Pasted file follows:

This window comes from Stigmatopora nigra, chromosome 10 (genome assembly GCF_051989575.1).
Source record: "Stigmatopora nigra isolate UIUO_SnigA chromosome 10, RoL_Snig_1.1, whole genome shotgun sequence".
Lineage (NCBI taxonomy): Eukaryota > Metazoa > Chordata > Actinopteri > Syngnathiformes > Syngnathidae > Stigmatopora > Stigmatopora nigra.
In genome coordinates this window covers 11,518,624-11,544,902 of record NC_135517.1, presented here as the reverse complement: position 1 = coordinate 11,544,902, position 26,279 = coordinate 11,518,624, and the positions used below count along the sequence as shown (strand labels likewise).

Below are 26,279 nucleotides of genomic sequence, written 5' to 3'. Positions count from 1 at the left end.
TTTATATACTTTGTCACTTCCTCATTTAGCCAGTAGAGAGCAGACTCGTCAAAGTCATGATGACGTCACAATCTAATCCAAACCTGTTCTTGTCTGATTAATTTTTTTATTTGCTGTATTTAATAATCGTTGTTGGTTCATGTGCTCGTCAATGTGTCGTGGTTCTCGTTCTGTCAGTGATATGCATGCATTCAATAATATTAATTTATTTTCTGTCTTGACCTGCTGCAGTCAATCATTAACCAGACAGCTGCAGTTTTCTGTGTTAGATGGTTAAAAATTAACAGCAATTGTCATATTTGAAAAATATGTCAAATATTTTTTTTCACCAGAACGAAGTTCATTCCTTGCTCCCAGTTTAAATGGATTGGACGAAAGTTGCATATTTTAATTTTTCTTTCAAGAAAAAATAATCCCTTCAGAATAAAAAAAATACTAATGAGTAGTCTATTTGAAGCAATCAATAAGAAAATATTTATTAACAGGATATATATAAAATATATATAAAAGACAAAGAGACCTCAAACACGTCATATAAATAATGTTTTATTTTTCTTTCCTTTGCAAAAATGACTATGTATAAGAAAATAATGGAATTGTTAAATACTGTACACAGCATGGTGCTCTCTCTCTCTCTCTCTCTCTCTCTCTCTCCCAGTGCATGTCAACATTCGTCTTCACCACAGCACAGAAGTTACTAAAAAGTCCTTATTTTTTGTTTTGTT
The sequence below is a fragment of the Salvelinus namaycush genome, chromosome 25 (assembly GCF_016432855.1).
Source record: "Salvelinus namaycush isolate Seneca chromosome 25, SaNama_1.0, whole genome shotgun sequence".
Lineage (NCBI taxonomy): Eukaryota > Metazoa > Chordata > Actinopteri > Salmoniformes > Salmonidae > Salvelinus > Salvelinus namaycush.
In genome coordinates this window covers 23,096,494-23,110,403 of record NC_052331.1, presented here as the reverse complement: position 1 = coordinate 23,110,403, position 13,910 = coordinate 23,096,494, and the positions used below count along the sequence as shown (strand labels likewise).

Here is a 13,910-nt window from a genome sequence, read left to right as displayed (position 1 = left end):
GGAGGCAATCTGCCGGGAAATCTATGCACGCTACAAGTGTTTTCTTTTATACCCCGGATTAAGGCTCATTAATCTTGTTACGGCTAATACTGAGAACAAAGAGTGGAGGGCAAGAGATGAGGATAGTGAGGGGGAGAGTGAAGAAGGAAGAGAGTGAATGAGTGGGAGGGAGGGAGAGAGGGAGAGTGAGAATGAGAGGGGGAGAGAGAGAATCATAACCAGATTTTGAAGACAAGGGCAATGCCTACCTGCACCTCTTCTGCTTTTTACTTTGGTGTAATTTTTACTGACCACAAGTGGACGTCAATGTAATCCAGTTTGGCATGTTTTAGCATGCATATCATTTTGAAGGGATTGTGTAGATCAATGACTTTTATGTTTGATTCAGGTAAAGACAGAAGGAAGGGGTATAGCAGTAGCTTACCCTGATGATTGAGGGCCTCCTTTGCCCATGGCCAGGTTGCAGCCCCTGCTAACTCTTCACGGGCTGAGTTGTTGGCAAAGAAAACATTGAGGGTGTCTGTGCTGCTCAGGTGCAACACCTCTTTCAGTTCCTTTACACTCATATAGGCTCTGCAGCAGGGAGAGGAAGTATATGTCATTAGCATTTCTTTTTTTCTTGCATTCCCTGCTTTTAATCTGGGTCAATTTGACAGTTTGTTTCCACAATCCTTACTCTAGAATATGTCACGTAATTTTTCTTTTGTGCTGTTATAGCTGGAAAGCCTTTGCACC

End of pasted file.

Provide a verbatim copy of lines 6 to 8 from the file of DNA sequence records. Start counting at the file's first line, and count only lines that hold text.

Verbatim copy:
TTTATATACTTTGTCACTTCCTCATTTAGCCAGTAGAGAGCAGACTCGTCAAAGTCATGATGACGTCACAATCTAATCCAAACCTGTTCTTGTCTGATTAATTTTTTTATTTGCTGTATTTAATAATCGTTGTTGGTTCATGTGCTCGTCAATGTGTCGTGGTTCTCGTTCTGTCAGTGATATGCATGCATTCAATAATATTAATTTATTTTCTGTCTTGACCTGCTGCAGTCAATCATTAACCAGACAGCTGCAGTTTTCTGTGTTAGATGGTTAAAAATTAACAGCAATTGTCATATTTGAAAAATATGTCAAATATTTTTTTTCACCAGAACGAAGTTCATTCCTTGCTCCCAGTTTAAATGGATTGGACGAAAGTTGCATATTTTAATTTTTCTTTCAAGAAAAAATAATCCCTTCAGAATAAAAAAAATACTAATGAGTAGTCTATTTGAAGCAATCAATAAGAAAATATTTATTAACAGGATATATATAAAATATATATAAAAGACAAAGAGACCTCAAACACGTCATATAAATAATGTTTTATTTTTCTTTCCTTTGCAAAAATGACTATGTATAAGAAAATAATGGAATTGTTAAATACTGTACACAGCATGGTGCTCTCTCTCTCTCTCTCTCTCTCTCTCTCTCCCAGTGCATGTCAACATTCGTCTTCACCACAGCACAGAAGTTACTAAAAAGTCCTTATTTTTTGTTTTGTT
The sequence below is a fragment of the Salvelinus namaycush genome, chromosome 25 (assembly GCF_016432855.1).
Source record: "Salvelinus namaycush isolate Seneca chromosome 25, SaNama_1.0, whole genome shotgun sequence".